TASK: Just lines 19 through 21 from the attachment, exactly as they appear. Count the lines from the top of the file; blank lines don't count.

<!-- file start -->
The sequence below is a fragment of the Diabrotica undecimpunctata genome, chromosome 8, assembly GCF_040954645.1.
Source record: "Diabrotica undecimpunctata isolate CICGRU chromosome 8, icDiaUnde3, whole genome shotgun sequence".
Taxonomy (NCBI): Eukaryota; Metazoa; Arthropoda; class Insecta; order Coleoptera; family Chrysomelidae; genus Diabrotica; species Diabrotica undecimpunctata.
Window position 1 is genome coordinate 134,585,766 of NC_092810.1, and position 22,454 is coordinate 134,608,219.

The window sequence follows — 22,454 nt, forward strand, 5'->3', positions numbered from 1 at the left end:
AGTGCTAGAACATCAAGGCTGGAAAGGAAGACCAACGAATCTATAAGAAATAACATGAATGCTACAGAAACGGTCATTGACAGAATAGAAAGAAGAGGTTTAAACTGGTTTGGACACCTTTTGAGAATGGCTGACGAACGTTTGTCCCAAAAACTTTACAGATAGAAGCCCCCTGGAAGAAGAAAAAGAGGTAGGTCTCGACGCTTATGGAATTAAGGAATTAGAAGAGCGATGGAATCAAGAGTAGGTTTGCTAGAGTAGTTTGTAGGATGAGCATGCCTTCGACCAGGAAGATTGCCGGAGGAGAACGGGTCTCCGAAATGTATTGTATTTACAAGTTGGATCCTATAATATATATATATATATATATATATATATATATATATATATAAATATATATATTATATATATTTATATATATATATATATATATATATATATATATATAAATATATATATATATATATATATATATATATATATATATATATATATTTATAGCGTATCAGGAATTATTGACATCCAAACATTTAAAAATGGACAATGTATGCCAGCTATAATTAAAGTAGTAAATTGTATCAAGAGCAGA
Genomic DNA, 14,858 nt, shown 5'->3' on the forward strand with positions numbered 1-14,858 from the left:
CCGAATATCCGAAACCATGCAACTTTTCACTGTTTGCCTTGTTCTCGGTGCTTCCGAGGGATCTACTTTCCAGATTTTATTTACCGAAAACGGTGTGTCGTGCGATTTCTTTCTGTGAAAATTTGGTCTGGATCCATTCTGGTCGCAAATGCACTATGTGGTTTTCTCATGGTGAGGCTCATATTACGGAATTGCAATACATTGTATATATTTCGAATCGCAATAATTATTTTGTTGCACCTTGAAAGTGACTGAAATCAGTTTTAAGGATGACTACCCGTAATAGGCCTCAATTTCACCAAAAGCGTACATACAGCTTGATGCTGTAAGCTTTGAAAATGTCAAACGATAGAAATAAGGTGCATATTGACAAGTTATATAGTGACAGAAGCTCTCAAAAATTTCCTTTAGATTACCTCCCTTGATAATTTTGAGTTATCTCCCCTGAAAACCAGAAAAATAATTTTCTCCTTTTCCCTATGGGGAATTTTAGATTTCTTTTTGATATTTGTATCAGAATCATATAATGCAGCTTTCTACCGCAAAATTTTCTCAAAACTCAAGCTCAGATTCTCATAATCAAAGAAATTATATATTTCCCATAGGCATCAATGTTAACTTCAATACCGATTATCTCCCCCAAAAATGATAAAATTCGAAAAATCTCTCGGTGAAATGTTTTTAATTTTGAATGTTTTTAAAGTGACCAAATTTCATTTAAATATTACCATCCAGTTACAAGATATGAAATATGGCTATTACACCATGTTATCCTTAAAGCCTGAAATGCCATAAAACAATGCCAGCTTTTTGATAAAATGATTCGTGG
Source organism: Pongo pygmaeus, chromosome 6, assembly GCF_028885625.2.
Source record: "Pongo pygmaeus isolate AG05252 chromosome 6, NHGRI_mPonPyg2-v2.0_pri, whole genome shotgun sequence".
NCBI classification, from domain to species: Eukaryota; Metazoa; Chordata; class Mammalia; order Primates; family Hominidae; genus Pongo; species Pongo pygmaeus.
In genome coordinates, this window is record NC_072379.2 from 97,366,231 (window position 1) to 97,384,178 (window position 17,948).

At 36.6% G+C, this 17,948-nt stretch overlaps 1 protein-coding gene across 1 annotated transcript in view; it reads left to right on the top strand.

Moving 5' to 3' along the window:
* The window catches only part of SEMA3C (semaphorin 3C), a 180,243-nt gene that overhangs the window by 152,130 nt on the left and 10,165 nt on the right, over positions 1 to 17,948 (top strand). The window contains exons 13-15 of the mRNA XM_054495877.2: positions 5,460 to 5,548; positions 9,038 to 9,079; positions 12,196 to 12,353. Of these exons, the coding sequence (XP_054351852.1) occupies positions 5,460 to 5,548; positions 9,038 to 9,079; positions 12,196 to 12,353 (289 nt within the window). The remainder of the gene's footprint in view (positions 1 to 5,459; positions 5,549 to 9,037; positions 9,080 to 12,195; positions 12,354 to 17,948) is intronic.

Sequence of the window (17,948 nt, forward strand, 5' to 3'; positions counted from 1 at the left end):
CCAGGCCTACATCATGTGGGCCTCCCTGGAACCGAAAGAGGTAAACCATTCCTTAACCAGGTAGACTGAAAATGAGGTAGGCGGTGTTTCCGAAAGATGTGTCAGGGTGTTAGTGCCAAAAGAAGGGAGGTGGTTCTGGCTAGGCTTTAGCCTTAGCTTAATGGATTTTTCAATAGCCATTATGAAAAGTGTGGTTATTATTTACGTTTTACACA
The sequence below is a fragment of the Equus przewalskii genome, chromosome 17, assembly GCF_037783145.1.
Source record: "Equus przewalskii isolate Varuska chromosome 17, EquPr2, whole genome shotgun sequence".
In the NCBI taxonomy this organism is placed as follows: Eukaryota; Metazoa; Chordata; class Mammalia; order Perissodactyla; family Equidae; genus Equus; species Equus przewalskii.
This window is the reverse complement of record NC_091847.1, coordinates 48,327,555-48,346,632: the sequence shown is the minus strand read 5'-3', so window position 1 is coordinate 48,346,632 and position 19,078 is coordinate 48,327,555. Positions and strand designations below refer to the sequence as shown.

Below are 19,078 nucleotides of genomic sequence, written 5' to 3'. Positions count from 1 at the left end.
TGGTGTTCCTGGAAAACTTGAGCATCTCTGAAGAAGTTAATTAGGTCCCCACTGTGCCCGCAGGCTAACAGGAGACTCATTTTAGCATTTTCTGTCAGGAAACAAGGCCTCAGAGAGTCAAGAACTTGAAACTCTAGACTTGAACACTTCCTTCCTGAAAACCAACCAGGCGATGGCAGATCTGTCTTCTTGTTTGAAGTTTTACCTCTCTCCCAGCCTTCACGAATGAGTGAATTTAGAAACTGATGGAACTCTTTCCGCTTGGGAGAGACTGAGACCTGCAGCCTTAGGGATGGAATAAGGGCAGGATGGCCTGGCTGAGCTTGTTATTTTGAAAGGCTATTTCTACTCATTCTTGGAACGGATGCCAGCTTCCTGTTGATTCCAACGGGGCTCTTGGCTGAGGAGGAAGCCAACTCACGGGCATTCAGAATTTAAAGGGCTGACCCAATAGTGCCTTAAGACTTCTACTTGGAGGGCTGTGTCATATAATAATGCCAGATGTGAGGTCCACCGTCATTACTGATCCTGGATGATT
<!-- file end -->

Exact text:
Source record: "Equus przewalskii isolate Varuska chromosome 17, EquPr2, whole genome shotgun sequence".
In the NCBI taxonomy this organism is placed as follows: Eukaryota; Metazoa; Chordata; class Mammalia; order Perissodactyla; family Equidae; genus Equus; species Equus przewalskii.
This window is the reverse complement of record NC_091847.1, coordinates 48,327,555-48,346,632: the sequence shown is the minus strand read 5'-3', so window position 1 is coordinate 48,346,632 and position 19,078 is coordinate 48,327,555. Positions and strand designations below refer to the sequence as shown.